B A U M A N R A R E B O O K S H O L I D A Y G I F T S II * 2 0 2 3 7 "NOT SUCH A HOUND AS MORTAL EYES HAVE EVER SEEN" 7. CONAN DOYLE, Arthur. The Hound of the Baskervilles. London, 1902. Octavo, original pictorial black- and gilt-stamped red cloth; custom chemise and slipcase. $12,500 First edition, first issue, of the third Sherlock Holmes novel, widely regarded as the best of the series and “one of the most gripping stories in the English language,” with 16 illustrations by Sidney Paget. Although Conan Doyle had killed off his most famous character by sending him over the Reichenbach Falls while grappling with Professor Moriarty in “The Final Problem” (December 1893), his readership demanded the sleuth’s return. The author obliged with this, the third—and still considered by many the best—Sherlock Holmes novel, carefully positioned on the title page as “another adventure” of Holmes. “But,” as Howard Haycraft notes, “the seed of doubt was planted”; and while the novel proved an immediate success, readers continued to press for more. Conan Doyle finally relented and engineered Holmes’ “resurrection” in 1903. The Hound of the Baskervilles remains “one of the most gripping books in the language” (Crime & Mystery 100 Best 6). “The supernatural is handled with great effect and no letdown. The plot and subplots are thoroughly integrated and the false clues put in and removed with a master hand. The criminal is superb… and the secondary figures each contribute to the total effect of brilliancy and grandeur combined. One wishes one could be reading it for the first time” (Barzun & Taylor 1142). First issue, with “you” for “your” on page 13, line 3 and the illustration facing page 76 reversed (as it was originally in the Strand Magazine, October 1901). Without extremely scarce dust jacket. Green & Gibson A26. De Waal A87. Text exceptionally clean, with none of the usual foxing. Just a bit of foxing to endpapers, cloth fresh and gilt bright. A nearly fine copy.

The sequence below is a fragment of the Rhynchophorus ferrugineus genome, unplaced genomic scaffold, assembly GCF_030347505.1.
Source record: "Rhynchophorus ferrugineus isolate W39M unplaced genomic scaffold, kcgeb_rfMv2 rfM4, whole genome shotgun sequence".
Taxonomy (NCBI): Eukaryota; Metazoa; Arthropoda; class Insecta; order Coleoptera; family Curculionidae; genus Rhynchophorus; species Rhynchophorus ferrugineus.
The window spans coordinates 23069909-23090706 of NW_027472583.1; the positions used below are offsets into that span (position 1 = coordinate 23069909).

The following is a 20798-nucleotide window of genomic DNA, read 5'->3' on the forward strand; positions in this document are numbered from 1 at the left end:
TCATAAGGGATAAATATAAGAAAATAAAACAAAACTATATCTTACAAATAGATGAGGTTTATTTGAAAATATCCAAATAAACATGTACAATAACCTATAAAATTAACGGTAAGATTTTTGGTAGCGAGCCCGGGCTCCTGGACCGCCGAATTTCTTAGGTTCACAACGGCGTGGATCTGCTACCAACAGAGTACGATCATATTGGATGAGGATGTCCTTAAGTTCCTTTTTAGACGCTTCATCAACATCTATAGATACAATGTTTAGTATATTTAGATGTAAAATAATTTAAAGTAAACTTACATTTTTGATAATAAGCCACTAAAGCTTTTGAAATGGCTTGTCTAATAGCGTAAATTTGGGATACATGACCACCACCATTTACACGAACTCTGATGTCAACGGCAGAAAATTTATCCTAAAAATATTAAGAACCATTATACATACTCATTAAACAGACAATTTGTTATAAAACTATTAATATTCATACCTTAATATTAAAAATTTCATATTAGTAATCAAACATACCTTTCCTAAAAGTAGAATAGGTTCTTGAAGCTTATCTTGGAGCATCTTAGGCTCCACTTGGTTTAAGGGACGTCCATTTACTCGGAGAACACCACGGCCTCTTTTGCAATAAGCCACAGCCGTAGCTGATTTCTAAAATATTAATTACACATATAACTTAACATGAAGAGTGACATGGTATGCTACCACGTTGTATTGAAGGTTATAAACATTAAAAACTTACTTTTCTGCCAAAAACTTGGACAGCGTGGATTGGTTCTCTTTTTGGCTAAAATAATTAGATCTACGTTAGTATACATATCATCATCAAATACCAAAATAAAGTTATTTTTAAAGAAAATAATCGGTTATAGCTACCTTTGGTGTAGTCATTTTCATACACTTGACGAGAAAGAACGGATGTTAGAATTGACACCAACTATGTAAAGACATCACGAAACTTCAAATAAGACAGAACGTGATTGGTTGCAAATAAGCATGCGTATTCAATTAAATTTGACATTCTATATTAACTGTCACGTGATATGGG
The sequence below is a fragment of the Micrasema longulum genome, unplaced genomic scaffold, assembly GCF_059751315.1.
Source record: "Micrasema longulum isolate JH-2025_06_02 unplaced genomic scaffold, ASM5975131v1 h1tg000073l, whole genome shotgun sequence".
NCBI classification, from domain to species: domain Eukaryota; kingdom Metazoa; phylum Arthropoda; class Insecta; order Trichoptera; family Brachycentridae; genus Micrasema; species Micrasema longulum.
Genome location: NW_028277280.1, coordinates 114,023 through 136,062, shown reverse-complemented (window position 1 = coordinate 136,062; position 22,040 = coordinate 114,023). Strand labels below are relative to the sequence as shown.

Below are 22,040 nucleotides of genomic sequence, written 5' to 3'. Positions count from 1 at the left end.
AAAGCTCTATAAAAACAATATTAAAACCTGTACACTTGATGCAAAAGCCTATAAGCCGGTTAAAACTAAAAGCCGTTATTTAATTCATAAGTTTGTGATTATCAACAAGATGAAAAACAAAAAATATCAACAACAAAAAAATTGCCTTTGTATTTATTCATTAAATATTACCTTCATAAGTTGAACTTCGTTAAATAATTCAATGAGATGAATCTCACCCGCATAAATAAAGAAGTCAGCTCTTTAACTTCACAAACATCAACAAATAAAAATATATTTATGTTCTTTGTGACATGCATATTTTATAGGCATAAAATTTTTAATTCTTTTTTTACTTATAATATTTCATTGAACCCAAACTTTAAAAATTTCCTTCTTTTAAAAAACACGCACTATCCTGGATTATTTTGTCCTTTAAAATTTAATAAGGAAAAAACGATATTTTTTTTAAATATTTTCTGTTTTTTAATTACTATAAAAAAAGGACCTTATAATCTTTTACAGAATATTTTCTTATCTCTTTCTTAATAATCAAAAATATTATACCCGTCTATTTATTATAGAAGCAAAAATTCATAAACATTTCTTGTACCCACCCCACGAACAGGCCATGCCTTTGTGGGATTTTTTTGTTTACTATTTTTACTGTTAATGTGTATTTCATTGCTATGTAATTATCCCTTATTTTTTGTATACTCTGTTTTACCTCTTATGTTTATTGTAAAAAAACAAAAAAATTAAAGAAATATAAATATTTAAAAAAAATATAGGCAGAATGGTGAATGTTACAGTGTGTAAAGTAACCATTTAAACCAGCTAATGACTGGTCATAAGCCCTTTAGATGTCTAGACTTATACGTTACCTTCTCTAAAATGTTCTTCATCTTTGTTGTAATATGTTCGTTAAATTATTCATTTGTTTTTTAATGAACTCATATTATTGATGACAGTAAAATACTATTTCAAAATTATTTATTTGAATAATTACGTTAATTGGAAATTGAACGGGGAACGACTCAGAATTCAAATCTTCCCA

B A U M A N R A R E B O O K S H O L I D A Y G I F T S II * 2 0 2 3 8 "ONE OF THE FINE BOOKS IN THE GOLF LIBRARY": GOLF COURSES OF THE BRITISH ISLES, WITH LOVELY COLOR PLATES 8. DARWIN, Bernard. The Golf Courses of the British Isles. London, 1910. Tall, thick octavo, original green cloth; custom slipcase. $3200 First edition of this golf classic, with 64 fine plates (48 in color) after original watercolors by Harry Rountree depicting renowned Scottish, English and Irish courses. Bernard Darwin, grandson of Charles Darwin and for almost 50 years the golf correspondent for The Times, is one of the most highly regarded golf writers of all times. “Thanks to Bernard, golf has acquired the sturdiest literature of any game. The best is Darwin’s… because he showed the writers who came after him how golf should be written” (H.W. Wind). “The illustrations, from original water colors, help to make this one of the fine books in the golf library, setting a high standard of excellence that Mr. Darwin would never fail to meet in his later books” (Murdoch 181). Without rarely found dust jacket. Donovan & Murdoch 14410. A few pages roughly opened, mild marginal foxing, spine gently toned, gilt still bright. Near-fine in clean original cloth.